Adventure Review: Revelry in Torth

Revelry in Torth is a campaign sourcebook and adventure written for the OSR that purports to also be compatible with D&D 5E. It evokes the Sword & Sorcery works of Howard, Leiber and Vance, and is set in a fallen world, one that once had high levels of magic and technology. The old civilisations are gone and adventurers seek treasures in the ruins that remain while dealing with the petty city-states that have arisen. Most curious of all: there is no sun, but seven moons shine in the night sky. Powerful engines work beneath the earth, keeping the planet habitable. There are some really good hooks here for games. The book is written so that characters could either come from Torth, or be visitors from another world.

It’s an astonishing book. There are many problems with it, but it’s bursting with evocative ideas. The first half of the book contains background information on the world and the city of Aryd’s End. The second half of the book contains a series of encounters, which sort of make up an adventure, or at least the starting points of several adventures.

The majority of the encounters take place during the Festival of Masks, an ancient festival still observed by the inhabitants of the city. The encounters give players an impression of the city; the merchants, rogues, revellers, mystics and nobles who wander its streets. Some of the encounters are linked, providing some structure, while others are stand-alone and merely evoke the setting.

It’s noted that the adventure is for novice adventurers, although there are monsters here that could be deadly to a low-level party. It’s a bit hard to tell, because the monster statistics are minimal (and don’t fit well with most versions of D&D). For instance, Ixarquath: HD: 8 HP: 47 AC: 14 [5] Attack Bonus: +6 Damage: 3d6 (bite). Where the attack bonus comes from I have no idea; if there’s a scale, it’s not consistent between monsters.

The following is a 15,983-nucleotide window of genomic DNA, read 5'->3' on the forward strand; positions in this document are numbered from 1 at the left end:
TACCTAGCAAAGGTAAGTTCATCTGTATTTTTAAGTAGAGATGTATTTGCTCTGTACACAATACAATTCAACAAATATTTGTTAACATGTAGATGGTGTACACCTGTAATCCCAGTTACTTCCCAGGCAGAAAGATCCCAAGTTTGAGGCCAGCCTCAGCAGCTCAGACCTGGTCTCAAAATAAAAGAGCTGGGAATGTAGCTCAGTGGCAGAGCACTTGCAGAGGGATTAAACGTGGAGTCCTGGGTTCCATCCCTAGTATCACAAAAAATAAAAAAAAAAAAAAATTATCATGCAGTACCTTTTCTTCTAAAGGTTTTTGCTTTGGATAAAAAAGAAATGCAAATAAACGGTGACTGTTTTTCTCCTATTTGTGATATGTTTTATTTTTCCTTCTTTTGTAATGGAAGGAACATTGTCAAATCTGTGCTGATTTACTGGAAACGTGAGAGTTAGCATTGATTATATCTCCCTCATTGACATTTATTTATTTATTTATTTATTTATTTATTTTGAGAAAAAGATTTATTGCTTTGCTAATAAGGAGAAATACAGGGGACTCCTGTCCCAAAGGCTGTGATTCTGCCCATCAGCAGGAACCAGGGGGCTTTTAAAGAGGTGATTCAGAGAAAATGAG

Two new classes, the Shadow Priest and the Wandering Minstrel, are presented in this book. As with all this book’s rules elements, they’re odd. The Shadow Priest lists no advancement tables. Instead, you get the weapons and armour they can use and ten powers, one per level, that they gain. The Wandering Minstrel at least says it uses the thief progression for XP and attack bonuses. The balance of the powers is unusual – the Shadow Gaze power, for instance, is a 5th level power that can destroy an opponent by turning them into shadow (save negates), although the opponent can be restored by the same or a different Shadow Priest, while at 8th level he can create a lightless area of 30’x30’…

There are a few new magic items, of which a couple are mechanically interesting and a few more have good descriptive text, and likewise there are a few interesting spells, one of which is one of the most badly balanced but scarily cool spells I’ve seen: a 4th level spell which summons a strange creature made of many eyes that drags all who see it (save the caster and those who make saving throws) back to its home plane. Balanced? Not so much. Fun? Yes!

The artwork is generally quite good, and the maps are excellently realised, although a map of Aryd’s End and the surrounding wilderness would have been very helpful. The book begins with a one-page story which is badly written. The book doesn’t really read that well.

Mechanically, the book is a mess. There are a lot of encounters or descriptions that need a lot more work, requiring both better editing and an expansion of what’s there. Some of the sections have a good idea that is insufficiently developed. And if you’re looking for mechanics compatible with 5E? Forget it. Despite all of the book’s problems, there are great ideas here. It’s unlikely anyone will (or could) use the book as is, but as a source of inspiration? That it can do. At $10 for about 40 pages, Revelry in Torth is quite expensive, but fans of this style of setting may well find it worthwhile.

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